Domain-specific and total sedentary behaviors associated with psychological distress in older adults
Received 6 December 2018
Accepted for publication 22 January 2019
Published 5 April 2019 Volume 2019:12 Pages 219—228
Checked for plagiarism Yes
Review by Single-blind
Peer reviewers approved by Dr Cristina Weinberg
Peer reviewer comments 2
Editor who approved publication: Professor Mei-chun Cheung
Lovro Štefan,1 Mario Baić,2 Goran Sporiš,1 Damir Pekas,2 Nikola Starčević2
1Faculty of Kinesiology, Department of General and Applied Kinesiology, University of Zagreb, Zagreb, Croatia; 2Faculty of Kinesiology, Department of Sport Kinesiology, University of Zagreb, Zagreb, Croatia
Purpose: Time spent in sedentary behaviors has become a major public health problem, affecting both physical and mental conditions, which is regularly evident in older adults. The aim of this study was to explore the association between each domain-specific sedentary behavior (screen-time, leisure-time sedentary behavior and transport) and total sedentary behavior (sum of all indicators) with “high” psychological distress among older individuals.
Patients and methods: In this cross-sectional study, we recruited 810 participants aged ≥85 (16% men) from 6 neighborhoods in the city of Zagreb. We used Measure of Older Adults’ Sedentary Time sedentary behavior questionnaire to assess the time spent in a specific domain of sedentary behavior and Kessler K6 scale to assess the level of psychological distress. Participants who had a score ≥13 points were treated as those with “high” psychological distress. Generalized estimating equations with Poisson regression models and risk ratios were used to calculate the association.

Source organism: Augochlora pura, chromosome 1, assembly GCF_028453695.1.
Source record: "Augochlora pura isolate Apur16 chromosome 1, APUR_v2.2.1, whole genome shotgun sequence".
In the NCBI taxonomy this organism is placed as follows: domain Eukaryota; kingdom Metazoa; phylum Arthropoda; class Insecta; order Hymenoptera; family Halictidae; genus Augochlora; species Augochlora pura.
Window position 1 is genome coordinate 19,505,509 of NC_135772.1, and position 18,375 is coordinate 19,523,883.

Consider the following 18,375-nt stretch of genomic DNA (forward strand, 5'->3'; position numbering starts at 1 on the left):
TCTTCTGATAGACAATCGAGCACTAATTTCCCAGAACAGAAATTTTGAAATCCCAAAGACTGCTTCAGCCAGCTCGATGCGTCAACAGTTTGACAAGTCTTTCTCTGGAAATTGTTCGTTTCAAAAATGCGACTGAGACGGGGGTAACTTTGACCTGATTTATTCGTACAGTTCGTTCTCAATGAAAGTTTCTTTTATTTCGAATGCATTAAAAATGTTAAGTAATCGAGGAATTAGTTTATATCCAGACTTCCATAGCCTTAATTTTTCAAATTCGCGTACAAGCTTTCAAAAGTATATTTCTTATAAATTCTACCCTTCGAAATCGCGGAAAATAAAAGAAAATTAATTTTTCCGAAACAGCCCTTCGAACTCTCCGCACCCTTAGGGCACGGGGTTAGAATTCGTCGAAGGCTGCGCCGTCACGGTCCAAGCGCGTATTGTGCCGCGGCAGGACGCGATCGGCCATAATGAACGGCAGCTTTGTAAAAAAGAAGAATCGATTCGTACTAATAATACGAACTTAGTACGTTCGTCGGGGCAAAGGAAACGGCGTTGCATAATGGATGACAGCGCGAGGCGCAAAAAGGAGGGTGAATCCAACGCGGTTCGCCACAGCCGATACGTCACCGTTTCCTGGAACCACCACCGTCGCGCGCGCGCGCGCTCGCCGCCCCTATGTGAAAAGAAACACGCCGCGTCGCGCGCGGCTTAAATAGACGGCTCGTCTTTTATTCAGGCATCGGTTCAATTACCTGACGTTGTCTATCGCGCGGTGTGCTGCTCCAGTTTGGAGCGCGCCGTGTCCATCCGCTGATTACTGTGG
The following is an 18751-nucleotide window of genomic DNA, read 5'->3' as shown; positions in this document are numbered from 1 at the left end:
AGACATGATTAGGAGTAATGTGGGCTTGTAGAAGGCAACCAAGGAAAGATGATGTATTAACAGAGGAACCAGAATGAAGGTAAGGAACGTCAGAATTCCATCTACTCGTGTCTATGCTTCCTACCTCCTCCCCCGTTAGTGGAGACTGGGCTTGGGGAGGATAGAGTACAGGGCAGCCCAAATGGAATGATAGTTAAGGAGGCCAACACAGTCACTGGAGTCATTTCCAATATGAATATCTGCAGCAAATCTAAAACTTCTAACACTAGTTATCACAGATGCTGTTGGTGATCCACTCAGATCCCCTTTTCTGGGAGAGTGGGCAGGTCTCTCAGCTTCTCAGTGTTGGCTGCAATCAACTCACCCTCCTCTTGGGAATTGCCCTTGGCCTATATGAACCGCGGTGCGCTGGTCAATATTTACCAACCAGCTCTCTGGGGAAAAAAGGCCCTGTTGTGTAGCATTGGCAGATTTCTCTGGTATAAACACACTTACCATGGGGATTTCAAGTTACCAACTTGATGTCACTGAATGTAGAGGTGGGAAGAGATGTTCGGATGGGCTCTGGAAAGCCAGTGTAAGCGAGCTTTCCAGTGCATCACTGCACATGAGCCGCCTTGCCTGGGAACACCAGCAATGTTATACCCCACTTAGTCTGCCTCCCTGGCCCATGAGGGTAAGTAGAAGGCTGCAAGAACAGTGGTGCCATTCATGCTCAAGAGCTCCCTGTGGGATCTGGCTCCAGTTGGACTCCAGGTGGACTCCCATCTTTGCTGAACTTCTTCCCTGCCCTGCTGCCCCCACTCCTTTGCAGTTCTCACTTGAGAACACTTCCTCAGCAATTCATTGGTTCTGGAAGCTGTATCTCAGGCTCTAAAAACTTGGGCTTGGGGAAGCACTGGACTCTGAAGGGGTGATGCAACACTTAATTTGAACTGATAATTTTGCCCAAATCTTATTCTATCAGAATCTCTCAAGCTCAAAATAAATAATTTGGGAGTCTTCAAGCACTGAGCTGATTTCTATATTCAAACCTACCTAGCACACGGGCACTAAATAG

Results: After adjusting for sex, body mass index, sleep quality, self-rated health, material status, physical activity, diet and chronic diseases, participants categorized in the second, third and fourth quartile of screen-time, in the fourth quartile of leisure-time sedentary behavior and in the third and fourth quartile of total sedentary behavior were less likely to have “high” psychological distress. However, participants categorized in the fourth quartile of transport were more likely to have “high” psychological distress.
Conclusion: Our study shows that more time spent in front of screens, leisure and in total sedentary behavior is associated with lower levels, while more time spent in transport is associated with higher levels of psychological distress, pointing out that the aforementioned associations remained even after adjusting for variables describing “general” physical health. Thus, strategies aiming to reduce the time spent in passive transport and enhance active transport in a sample of older adults are warranted.
Keywords: geriatrics, mental health, sitting, associations, generalized estimating equations
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